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Experimenting with trench beds and which pioneer crop to plant

Posts: 1
Location: South Africa
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Hi everyone, new to the forum. I'm gardening in Sunny South Africa, and have decided to experiment with composting - apologies if this question has already been posted. I am interested in digging a square hole and filling with alternate layers of kitchen waste and soil, as is done in the trench bedding process. My previous filled holes have come out quite wet, and I am interested in experimenting with crops that can grow in wet conditions with un-decomposted kitchen waste, as a forerunner to crops that will be able to do well once the bed is naturally composted a bit more and suitable for a variety of crops. My idea is that it is a crop with fairly deep roots that can handle moisture, and is nutrient hungry. Would one of the cucurbits fall in this category, or some kind of grass-like crop? My idea was to make these holes relatively small(60cm x 60cm x 60cm) and separate from each other, so that no critters can gain access to them while they are a work in progress, and just planting one pumpkin seed on top of each filled hole.

Thanks in advance.
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Location: Vilonia, Arkansas - Zone 7B/8A stoney, sandy loam soil pH 6.5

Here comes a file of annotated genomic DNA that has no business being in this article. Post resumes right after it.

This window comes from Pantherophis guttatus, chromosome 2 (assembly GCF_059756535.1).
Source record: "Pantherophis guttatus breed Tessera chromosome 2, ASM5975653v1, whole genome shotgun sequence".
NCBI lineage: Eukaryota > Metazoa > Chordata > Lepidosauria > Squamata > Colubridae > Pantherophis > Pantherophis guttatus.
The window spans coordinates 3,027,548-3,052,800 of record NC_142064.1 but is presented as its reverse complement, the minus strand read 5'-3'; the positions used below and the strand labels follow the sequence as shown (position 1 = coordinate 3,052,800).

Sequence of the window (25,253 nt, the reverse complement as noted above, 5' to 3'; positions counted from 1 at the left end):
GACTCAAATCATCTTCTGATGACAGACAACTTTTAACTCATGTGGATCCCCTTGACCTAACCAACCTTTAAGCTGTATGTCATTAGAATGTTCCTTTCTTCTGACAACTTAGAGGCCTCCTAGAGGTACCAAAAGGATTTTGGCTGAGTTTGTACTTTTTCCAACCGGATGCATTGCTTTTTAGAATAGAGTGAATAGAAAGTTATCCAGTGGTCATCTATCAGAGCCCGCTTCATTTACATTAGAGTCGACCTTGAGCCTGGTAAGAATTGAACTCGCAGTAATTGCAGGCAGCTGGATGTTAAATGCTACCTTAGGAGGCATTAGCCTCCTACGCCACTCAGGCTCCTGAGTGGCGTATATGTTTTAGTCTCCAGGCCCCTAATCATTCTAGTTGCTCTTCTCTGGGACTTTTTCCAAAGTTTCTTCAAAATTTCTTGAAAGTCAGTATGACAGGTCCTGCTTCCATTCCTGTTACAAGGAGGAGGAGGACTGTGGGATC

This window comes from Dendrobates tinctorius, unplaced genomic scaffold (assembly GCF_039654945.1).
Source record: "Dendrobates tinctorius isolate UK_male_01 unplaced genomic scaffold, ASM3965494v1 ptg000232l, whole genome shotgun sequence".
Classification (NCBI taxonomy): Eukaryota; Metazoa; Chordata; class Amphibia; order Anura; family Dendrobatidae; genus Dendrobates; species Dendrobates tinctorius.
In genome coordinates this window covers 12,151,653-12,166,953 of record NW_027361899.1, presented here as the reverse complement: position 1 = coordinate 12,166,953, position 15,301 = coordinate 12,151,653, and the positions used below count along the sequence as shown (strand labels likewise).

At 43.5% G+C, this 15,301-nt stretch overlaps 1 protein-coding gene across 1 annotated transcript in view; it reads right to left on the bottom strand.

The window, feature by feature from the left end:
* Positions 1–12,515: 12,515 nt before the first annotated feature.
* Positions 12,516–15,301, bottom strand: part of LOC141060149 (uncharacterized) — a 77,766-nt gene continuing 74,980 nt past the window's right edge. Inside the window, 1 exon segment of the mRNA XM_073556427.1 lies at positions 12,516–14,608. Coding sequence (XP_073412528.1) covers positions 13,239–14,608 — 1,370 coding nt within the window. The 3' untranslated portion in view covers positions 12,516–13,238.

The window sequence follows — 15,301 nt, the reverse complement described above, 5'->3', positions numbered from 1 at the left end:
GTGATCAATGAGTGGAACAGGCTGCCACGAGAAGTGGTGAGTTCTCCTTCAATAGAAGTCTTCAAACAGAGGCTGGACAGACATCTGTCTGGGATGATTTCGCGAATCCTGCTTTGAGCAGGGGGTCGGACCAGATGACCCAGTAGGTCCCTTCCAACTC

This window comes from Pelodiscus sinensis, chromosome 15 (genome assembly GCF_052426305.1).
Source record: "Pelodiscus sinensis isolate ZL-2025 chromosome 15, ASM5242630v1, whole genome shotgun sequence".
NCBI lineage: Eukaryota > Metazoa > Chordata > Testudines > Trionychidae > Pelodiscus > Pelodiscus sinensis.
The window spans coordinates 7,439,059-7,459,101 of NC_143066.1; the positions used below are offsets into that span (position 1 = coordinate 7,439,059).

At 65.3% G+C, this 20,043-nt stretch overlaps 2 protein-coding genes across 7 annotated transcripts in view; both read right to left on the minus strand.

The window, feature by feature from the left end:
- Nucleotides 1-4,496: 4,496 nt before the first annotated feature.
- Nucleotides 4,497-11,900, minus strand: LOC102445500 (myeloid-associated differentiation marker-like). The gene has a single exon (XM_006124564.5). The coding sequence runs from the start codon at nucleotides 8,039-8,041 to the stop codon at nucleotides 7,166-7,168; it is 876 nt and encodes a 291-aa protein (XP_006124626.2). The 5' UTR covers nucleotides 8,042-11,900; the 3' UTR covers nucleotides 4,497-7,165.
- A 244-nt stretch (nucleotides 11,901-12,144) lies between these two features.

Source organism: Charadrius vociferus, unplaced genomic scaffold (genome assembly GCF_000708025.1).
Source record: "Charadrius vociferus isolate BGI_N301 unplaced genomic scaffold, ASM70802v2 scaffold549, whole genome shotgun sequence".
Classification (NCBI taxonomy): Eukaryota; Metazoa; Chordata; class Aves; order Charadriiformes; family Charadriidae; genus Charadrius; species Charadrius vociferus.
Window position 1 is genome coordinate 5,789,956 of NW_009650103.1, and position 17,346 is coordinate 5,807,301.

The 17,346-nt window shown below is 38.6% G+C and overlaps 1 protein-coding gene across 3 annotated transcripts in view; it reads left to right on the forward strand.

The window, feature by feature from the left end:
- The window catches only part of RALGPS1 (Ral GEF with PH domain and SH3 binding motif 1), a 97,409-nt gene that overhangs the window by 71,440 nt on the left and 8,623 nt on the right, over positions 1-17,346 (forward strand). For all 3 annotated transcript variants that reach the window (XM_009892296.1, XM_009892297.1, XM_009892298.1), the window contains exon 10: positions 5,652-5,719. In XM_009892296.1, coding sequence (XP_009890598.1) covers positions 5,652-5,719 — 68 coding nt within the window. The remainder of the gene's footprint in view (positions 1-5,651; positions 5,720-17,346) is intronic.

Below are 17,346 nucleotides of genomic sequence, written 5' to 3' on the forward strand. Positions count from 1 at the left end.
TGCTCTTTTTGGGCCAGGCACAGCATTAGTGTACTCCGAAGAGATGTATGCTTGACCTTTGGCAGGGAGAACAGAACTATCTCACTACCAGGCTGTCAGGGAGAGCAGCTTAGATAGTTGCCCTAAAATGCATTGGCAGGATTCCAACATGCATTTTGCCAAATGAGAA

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I would try pumpkin, cantaloupe, watermelon and even corn.
All of those should do pretty well in what you described with an addition of dead leaves or some other brown (carbon) materials to soak up a lot of the excess moisture.
If you can't get any "browns" for your holes, dry the kitchen waste for a couple of days so all the moisture doesn't leak into your hole and keep it so wet.

Don't trust to just a single seed, use at least 3 per hole, 5 would be better. You can always thin if needed later on.

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Location: Boudamasa, Chad
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Hey Steven,
Definitely cucurbits. But go with local hardy stuff. I'm in central Africa, and the local cucumbers grow right out of my grey water pool. But plant them around the EDGE of the hole so the roots can choose which soil to grow into.
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